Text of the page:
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According to World Agroforestry, "Agroforestry is the interaction of agriculture and trees, including the agricultural use of trees.
Agroforestry involves a wide range of trees that are protected, regenerated, planted or managed in agricultural landscapes as they interact with annual crops, livestock, wildlife and humans.
In short, there is nothing better than a tree to simultaneously:
According to the Soil Association, "agroforestry is a land management approach with multiple benefits. Planting trees, shrubs and hedges on farms can give farmers healthier soil and higher yields – not to mention creating vital homes for wildlife.
Agroforestry mimics natural ecosystems far more closely than monocultures do, where one single crop is grown over large areas of land. It works by letting different biological systems cooperate and flourish. This can lead to a rise in productivity, as trees and plants find ways to interact and support each other symbiotically. All of this can actively improve conditions for plants, livestock and wildlife alike.
Firstly, planting trees between crops reduces soil erosion – their roots bind the soil in place so that it doesn’t wash awash during heavy rain or strong wind, which can otherwise cause huge problems for farmers. They also take up water, preventing water pollution from reaching our ponds and rivers.
Trees add an extra crop that gives the farmer protection against poor harvests. Fruit, nuts or timber can provide an alternative income stream if the main crop fails due to unlucky circumstances such as wet summers or mild winters.
Diversified cropping through agroforestry can support farm businesses to operate throughout the year and avoid the peaks and troughs of seasonal demands and therefore providing a source of year round income.
Wildlife has an equal right to the landscape as we do. If farmers can get the same yield out of a smaller field through agroforestry, the rest of the space could be used to plant extra trees and hedgerows to house wildlife.
In some trials, these extra habitats have even helped with pest control, because they act as a home for “friendly predators”, who combat some of the pests that would otherwise eat or destroy crops.
Agroforestry landscapes also provide plenty of corridors for wildlife to move between habitats: crucial when it comes to foraging and breeding.
If we are to feed a growing world population, we need to think of clever solutions that can deliver food from sustainable and resilient sources. This will become especially important in the future, when climate change might alter weather patterns and make growing conditions less predictable.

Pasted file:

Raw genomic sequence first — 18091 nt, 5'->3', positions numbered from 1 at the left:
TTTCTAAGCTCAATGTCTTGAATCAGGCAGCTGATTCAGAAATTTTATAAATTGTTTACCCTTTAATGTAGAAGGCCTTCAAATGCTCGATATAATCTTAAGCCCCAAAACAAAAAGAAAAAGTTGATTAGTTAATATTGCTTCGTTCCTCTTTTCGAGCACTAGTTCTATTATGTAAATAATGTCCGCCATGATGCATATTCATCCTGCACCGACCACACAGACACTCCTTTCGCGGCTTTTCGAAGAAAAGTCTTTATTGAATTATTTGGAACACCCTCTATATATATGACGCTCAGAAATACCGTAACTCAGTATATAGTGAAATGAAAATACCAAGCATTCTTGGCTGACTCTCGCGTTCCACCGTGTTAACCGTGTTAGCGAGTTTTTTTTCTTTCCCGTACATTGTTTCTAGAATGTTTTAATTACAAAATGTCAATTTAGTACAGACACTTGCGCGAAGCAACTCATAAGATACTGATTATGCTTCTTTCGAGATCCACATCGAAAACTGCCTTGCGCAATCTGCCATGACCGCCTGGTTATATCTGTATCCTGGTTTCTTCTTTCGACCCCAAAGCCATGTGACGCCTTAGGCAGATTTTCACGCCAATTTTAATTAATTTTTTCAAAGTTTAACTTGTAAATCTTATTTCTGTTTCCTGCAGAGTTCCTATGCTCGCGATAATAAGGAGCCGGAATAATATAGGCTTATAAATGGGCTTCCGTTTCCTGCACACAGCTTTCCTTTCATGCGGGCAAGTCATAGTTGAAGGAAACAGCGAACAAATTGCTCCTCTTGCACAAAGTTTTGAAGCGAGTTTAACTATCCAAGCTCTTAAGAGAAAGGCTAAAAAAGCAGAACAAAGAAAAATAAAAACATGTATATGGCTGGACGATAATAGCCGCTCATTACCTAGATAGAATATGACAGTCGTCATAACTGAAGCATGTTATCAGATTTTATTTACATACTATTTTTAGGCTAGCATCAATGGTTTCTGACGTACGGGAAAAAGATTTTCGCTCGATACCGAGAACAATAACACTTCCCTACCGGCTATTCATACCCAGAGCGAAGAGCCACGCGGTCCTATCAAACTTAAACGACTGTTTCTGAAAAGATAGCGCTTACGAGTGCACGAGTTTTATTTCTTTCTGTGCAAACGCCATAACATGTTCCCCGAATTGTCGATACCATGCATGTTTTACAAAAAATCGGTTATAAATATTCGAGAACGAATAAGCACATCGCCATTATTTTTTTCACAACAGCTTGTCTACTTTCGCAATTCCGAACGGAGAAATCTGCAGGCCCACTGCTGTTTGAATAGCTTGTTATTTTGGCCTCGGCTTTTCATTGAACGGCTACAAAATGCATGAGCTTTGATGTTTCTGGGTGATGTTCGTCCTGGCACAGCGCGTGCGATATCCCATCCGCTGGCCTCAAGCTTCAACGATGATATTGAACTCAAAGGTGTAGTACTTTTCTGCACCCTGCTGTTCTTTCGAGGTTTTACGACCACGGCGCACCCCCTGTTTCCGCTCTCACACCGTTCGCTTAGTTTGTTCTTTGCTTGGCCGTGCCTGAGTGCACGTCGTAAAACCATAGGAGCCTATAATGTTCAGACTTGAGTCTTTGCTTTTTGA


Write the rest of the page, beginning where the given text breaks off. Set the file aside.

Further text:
The main thing we need to do to combat climate change is to cut greenhouse gas emissions. Trees are a great way to achieve this, because they take carbon from the atmosphere and store it safely deep in the soil. They also cycle nutrients which feed other plants, animals and fungi, who go on to nourish the soil further. And healthy soils are able to store far more carbon than degraded soils.
Healthy soils can also reduce our dependence on chemical fertilizers, because they already contain all the nutrients farmers need, and can replenish themselves naturally."
According to the UN's Food and Agriculture Organization, "Agroforestry can also be defined as a dynamic, ecologically based, natural resource management system that, through the integration of trees on farms and in the agricultural landscape, diversifies and sustains production for increased social, economic and environmental benefits for land users at all levels.
In particular, agroforestry is crucial to smallholder farmers and other rural people because it can enhance their food supply, income and health. Agroforestry systems are multifunctional systems that can provide a wide range of economic, sociocultural, and environmental benefits."
Since 2021, Soil4Climate has donated in support of 50 indigenous farming families in Malawi, an area of southeastern Africa.
Through HOPE Ministries International, these farmers receive needed farming supplies, like watering cans and seeds. Through ecosystem restoration and sustainable agroforestry, Hope Ministries aims to cultivate disaster resilience, mitigate poverty, and advance gender equality — all while helping reverse climate change.
Soil4Climate is committed to expanding its work in the region and to assisting with developing agroforestry projects.
Your donation to Soil4Climate can make a difference in the lives of smallholder farmers in East Africa helping them with farming supplies, watering cans, and seeds.
Give a Love Donation to Regenerative Ag projects in East Africa! Give a $100 and receive a Soil4Climate hat as a thank you!